The term Spring Carnival refers to the major Thoroughbred races that take place during the months of September, October and November in Australia.
The Thoroughbred racing season runs from August through July, so the Spring Carnivals lead off the season, with August serving as an appetizer and a chance for punters to watch horses resuming after spells and to try to ascertain which horses will be the big winners in Group 1, 2, 3 and Listed quality races.
Loosely speaking, Spring Carnivals are dominated by Victorian Metro tracks, namely Caulfield, Moonee Valley, and Flemington, although New South Wales does enter in the equation with major races at Randwick, Rosehill and Newcastle.
There are some others scattered about in Western Australian and Queensland, but say the words “Spring Carnival” to a dedicated racing punter and his or her thoughts will instantly conjure images of the Cox Plate at The Valley, the Caulfield Cup and the big one, the Melbourne Cup in November at Flemington.
Here are a few ways punters will wager on the races during the Spring Carnival. Most or all of these can also be used at the country and bush tracks, regardless of the magnitude of the race or the time of year.
The online corporate bookmakers in Australia promote race betting heavily, many of them make it their focus, and more than one bookmaker got its start by working the rails at the courses back in the days before the internet and mobile phones shook the status quo.
The reason for this bookmaker focus is obvious. Most races have no fewer than six horses and the Melbourne Cup heads the list with 24 runners. Picking a winner is much more difficult than the prospect of picking a winner in team sports markets.
Betting Odds and Tips
All the bookies’ primary thoroughbred bet type is the Fixed Odds Win, or the Fixed Odds Place bet. The horse with the best chance, in the eyes of the bookie, and the most punter backing, is the favourite and will carry the lowest price. A Fixed Odds, or All-In Win bet of $100 on a horse quoted at $3.20 will return a dividend of $320.00, less the bookie’s cut, known as margin.
As the competition amongst online bookmakers is ferocious, punters will often check multiple bookies for the best price. A punter might find, using the example above that another bookie is quoting the $3.20 horse at $3.22. That would increase the dividend to $322.00, not much difference for the one-off punter, but for some punters who make hundreds of bets per week, the small difference in odds can add up to a significant boost in winnings.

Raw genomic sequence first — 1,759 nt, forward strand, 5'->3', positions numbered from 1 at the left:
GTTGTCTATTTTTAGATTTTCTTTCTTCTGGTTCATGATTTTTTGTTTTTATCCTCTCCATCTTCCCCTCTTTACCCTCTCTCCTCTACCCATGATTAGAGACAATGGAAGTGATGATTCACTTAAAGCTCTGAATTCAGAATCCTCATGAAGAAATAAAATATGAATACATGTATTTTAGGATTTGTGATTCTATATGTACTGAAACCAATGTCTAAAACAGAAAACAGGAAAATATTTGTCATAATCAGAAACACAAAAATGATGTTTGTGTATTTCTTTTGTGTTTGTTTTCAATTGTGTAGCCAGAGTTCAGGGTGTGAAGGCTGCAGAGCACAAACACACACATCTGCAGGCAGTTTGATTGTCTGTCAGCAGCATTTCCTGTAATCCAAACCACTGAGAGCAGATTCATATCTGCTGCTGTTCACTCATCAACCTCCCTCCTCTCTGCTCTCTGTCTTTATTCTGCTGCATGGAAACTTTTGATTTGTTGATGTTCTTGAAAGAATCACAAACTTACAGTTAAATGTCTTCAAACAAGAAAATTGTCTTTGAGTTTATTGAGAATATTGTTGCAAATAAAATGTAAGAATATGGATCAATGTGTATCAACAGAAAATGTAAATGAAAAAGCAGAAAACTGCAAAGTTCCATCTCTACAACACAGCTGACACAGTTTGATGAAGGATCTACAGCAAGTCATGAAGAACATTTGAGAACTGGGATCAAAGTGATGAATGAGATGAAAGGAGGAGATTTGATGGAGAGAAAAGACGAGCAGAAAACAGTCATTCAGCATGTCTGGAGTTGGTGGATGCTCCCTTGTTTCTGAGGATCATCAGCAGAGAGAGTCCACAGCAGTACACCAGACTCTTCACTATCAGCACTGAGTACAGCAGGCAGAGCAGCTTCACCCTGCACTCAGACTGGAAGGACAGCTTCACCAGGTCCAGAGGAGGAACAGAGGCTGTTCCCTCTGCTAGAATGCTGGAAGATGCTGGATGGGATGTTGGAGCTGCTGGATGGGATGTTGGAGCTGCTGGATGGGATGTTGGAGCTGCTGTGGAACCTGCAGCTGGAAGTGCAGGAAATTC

Since the corporate bookies also compete with the TAB agencies, it is quite normal to see them offer clients the chance to pick a winner and receive the best price of the toes, which is a nice convenience.
Racing punters who make a lot of bets and play the percentages will often select a runner and make their wager with an Each Way bet, that will pay the win dividend if the horse wins, or the place dividend if the horse runs second or third.
Follow the experts
Punters seeking a higher return, those who follow racing extensively, will go hunting for windfalls by picking the Exacta. This is where two horses are picked for the one race. The higher dividend is for picking the two horses to finish in the exact order. A lower dividend comes from picking the two to finish in either order. This second type is known as the Boxed Exacta.
There are bet types that build on the Exacta, with an increased level of difficulty and a corresponding higher risk and reward. They are all similar to the Exacta, except more horses are selected.
Almost every imaginable combination is possible. One popular market is to make a selection for every race at a Spring Carnival meeting. Many punters do bets of this type. You can spot them at the track getting more and more excited as the meeting goes on and their expectations rise as their bet slip fills.
The bookmakers offer many promotions during Spring Racing Carnivals, including some free bets, chances to pick a favourite and receive an odds boost and many more limited only by bookmaker creativity.